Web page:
4-H Renewable Energy Camp prepares youth for college

At 4-H Renewable Energy Camp, youth learn scientific thinking, gain knowledge of environmental and energy-related issues, and build skills needed for a successful transition to college and life as an adult.

4-H Renewable Energy Camp participants visiting the solar array at HomeWorks Tri County Electric Coop. Photo by Jan Brinn, MSU Extension.
4-H Renewable Energy Camp participants visiting the solar array at HomeWorks Tri County Electric Coop. Photo by Jan Brinn, MSU Extension.

What do 33 youth from 13 different Michigan counties and five different states have in common? They all shared a passion and interest in environmental science, specifically in the field of renewable energy. They all have the desire to explore career opportunities in renewable energy and at Michigan State University.

The 33 youth, ages 13 to 19 years old, attended the 4-H Renewable Energy Camp in July 2017. Renewable Energy Camp is one of the pre-college programs offered by MSU Extension 4-H Youth Development. The camp is designed to educate youth on current issues and technologies impacting energy and the environment. It teaches problem-solving and critical thinking skills through teamwork and hands-on learning, and fosters participants’ ability to meet new people and make new friends from different places around Michigan and the nation. All this helps youth develop social and academic skills needed for a successful transition to college and life as adults.

Youth stayed in one of the residential homes at MSU and spent five days exploring research and engaging in hands-on opportunities in the field of renewable energy. Youth worked with leading researchers at MSU and professionals from the industry to conduct experiments, make their own biofuel, design and test wind turbines, and design and build a solar-powered structure.

Making biofuel

4-H Renewable Energy Camp youth making biofuel. Photo by Ed Sunday.

What was the impact of participating in Renewable Energy Camp?

Post-event evaluations showed that participating youth gained knowledge and skills related to environmental science and conservation. Youth also reported aspiring towards scientific career fields.

  • 91 percent of youth can use scientific data to form a question.
  • 93 percent of youth believe they can influence environmental issues through conservation.
  • 79 percent of youth are interested in a career in environmental science.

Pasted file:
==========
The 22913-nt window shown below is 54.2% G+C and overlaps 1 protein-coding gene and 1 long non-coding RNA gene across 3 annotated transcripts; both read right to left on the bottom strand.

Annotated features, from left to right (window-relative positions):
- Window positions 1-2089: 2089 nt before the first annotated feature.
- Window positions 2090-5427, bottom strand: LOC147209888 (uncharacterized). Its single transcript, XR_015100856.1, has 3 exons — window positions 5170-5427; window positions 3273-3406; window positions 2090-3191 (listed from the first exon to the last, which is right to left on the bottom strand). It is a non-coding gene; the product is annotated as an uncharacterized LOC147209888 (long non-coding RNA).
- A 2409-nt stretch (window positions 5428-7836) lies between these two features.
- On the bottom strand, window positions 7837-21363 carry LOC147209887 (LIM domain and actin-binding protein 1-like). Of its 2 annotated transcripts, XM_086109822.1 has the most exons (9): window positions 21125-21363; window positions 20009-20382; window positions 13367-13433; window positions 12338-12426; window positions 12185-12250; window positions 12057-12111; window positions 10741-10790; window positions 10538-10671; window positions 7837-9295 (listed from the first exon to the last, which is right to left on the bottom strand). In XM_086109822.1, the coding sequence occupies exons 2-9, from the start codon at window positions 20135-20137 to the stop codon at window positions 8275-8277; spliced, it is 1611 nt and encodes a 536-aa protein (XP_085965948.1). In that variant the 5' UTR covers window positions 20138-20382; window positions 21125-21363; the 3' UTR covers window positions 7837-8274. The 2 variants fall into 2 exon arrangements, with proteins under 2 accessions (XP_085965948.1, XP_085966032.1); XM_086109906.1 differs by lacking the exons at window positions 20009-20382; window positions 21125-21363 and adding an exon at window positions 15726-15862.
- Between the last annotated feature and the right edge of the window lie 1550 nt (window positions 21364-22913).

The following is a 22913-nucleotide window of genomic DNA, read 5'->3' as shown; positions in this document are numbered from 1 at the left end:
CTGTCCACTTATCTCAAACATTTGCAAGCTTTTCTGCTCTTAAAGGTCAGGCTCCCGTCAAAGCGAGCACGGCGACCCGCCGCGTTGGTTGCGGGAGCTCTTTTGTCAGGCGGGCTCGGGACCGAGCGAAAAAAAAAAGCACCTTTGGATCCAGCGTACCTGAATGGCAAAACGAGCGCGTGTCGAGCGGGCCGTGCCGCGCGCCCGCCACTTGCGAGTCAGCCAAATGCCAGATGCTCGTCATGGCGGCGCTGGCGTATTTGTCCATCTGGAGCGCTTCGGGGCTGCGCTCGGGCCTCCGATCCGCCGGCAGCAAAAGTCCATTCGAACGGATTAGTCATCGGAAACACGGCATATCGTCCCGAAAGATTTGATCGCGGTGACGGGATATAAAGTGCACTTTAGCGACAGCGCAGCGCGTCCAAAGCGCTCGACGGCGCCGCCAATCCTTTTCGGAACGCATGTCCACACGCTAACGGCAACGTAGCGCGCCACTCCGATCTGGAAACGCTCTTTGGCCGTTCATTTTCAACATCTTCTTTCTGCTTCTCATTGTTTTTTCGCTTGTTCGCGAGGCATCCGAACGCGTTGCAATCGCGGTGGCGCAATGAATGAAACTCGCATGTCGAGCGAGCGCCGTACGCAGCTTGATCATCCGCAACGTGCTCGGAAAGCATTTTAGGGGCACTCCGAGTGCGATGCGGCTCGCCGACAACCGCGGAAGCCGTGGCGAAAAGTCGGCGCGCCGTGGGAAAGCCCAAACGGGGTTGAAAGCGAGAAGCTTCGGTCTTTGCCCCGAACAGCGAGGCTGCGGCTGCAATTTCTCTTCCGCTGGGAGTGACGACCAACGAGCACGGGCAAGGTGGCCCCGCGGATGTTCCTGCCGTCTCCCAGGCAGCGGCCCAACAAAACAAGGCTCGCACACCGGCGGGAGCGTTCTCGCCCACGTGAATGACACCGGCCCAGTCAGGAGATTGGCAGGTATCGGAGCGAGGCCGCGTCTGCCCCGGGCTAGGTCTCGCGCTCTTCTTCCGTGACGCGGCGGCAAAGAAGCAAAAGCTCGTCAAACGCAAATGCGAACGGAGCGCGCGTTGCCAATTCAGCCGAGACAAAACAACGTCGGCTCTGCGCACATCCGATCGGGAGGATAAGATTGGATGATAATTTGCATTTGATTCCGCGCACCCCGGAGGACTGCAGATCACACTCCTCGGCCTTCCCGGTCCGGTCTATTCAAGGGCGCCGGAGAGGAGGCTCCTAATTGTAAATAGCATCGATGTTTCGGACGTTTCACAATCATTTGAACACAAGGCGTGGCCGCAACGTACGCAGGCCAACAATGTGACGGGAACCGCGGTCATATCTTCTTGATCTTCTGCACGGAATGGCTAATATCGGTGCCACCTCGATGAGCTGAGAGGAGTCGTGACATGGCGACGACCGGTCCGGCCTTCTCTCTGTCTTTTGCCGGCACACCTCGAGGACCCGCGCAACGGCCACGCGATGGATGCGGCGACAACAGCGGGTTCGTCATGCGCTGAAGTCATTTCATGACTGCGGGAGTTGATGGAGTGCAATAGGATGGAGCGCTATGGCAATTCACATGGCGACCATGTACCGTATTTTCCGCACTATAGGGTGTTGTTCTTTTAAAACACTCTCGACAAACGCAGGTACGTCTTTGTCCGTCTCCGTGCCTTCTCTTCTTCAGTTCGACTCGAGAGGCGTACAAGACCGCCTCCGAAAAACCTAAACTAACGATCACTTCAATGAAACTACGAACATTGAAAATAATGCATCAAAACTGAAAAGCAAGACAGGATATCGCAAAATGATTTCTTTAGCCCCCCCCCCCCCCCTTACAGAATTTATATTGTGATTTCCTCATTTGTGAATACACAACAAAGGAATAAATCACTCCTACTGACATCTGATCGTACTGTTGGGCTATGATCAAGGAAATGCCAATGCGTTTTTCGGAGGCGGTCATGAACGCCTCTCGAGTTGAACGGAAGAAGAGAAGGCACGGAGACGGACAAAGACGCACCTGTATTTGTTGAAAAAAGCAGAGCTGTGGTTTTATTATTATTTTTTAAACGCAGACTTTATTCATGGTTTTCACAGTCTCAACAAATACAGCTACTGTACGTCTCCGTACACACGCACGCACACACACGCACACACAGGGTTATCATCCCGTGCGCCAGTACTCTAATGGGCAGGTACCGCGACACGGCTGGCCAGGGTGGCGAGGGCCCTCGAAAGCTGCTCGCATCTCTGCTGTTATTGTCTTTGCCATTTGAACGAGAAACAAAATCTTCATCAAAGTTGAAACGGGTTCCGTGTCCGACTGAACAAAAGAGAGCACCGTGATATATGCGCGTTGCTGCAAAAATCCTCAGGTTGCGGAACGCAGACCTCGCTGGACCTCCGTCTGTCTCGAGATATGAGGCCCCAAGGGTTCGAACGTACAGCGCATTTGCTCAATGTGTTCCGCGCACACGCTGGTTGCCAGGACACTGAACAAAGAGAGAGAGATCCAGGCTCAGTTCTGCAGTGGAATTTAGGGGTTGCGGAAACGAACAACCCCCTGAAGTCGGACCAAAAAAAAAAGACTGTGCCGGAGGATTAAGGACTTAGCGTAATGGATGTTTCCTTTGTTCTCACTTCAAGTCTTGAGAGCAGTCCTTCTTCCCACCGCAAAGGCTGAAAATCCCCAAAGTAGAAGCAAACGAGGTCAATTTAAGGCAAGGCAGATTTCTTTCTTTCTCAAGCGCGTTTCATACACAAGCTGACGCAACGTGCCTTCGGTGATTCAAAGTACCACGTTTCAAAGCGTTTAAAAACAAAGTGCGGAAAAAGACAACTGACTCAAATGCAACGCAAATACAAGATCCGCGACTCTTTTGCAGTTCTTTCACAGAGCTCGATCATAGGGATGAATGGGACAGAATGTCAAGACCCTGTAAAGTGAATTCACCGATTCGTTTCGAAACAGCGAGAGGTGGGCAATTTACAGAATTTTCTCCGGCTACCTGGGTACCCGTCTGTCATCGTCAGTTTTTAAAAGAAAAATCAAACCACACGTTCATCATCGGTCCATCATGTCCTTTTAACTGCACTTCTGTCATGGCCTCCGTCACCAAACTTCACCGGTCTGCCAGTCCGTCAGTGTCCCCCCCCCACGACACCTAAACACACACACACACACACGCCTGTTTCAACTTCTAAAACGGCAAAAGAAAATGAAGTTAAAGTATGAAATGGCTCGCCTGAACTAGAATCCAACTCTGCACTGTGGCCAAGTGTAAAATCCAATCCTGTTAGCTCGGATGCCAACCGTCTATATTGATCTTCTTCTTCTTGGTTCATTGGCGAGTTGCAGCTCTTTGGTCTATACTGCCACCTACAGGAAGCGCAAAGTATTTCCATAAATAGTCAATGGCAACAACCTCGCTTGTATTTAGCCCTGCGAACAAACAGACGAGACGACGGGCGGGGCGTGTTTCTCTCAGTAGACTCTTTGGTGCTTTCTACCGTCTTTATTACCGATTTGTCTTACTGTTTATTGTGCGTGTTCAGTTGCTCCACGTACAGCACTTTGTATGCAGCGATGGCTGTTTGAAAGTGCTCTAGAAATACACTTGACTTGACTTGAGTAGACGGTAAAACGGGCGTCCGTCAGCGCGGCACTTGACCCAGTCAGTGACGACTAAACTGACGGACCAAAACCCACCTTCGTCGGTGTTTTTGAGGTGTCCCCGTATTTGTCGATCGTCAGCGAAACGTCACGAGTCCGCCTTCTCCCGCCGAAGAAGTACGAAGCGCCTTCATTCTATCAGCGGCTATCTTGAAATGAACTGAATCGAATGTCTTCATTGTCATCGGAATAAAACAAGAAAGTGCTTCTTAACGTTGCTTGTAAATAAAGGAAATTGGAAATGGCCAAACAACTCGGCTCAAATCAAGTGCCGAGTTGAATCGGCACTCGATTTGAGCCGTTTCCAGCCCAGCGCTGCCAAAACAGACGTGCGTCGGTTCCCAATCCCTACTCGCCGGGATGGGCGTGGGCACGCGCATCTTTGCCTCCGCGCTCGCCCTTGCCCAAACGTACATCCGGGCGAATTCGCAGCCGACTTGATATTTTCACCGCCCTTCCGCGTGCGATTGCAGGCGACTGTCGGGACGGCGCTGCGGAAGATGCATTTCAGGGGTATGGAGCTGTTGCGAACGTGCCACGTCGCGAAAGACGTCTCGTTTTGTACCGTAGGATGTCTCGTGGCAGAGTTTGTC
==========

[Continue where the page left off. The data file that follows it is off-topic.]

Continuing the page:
• 100 percent of youth feel more knowledgeable about career opportunities to pursue in environmental science-related fields.
  • 87 percent of youth are now interested in attending MSU.

Camp participants

Camp participants testing energy usage of small appliances and electronics. Photo by Jan Brinn, MSU Extension.

When asked “Based on what you have learned at this camp, do you think you will change how you use energy?” youth responded with the following:

  • “This camp has opened my eyes to how much we directly impact the environment.”
  • “I am going to be more cautious about my everyday actions, such as charging my laptop and blow-drying my hair. I also am able to educate other people about it now.”
  • “I will try to be more environmentally-friendly by saving water and turning off the lights when I don’t need them. I may also pursue a career path pertaining to world-friendly energy consumption.”

The 2018 4-H Renewable Energy Camp is scheduled for July 23-27, 2018. Students who will enter eighth, ninth or 10th grade following their involvement in an MSU pre-college program are eligible for nomination to apply for a MSU pre-college scholarship.

Did you know youth who participate in Michigan 4-H pre-college programs are more likely to go to college? Of youth who participated in 2015 and 2016 pre-college programs, 77 percent enrolled in college in the six months following high school. That is 23 percent higher than the Michigan average.

Michigan State University Extension and the Michigan 4-H Youth Development program help to create a community excited about STEM (Science, Technology, Engineering, and Mathematics). 4-H STEM programming seeks to increase science literacy, introducing youth to the experiential learning process that helps them to build problem-solving, critical-thinking and decision-making skills. Youth who participate in 4-H STEM are better equipped with critical life skills necessary for future success.

To learn more about the positive impact of Michigan 4-H youth in STEM literacy programs, read our 2016 Impact Report: “Building Science Literacy and Future STEM Professionals.”

Michigan 4-H has many 4-H science programming areas for youth to explore. Science is everywhere with many questions to ask and discoveries to be made. For more information about 4-H learning opportunities and other 4-H programs, contact your local MSU Extension office.

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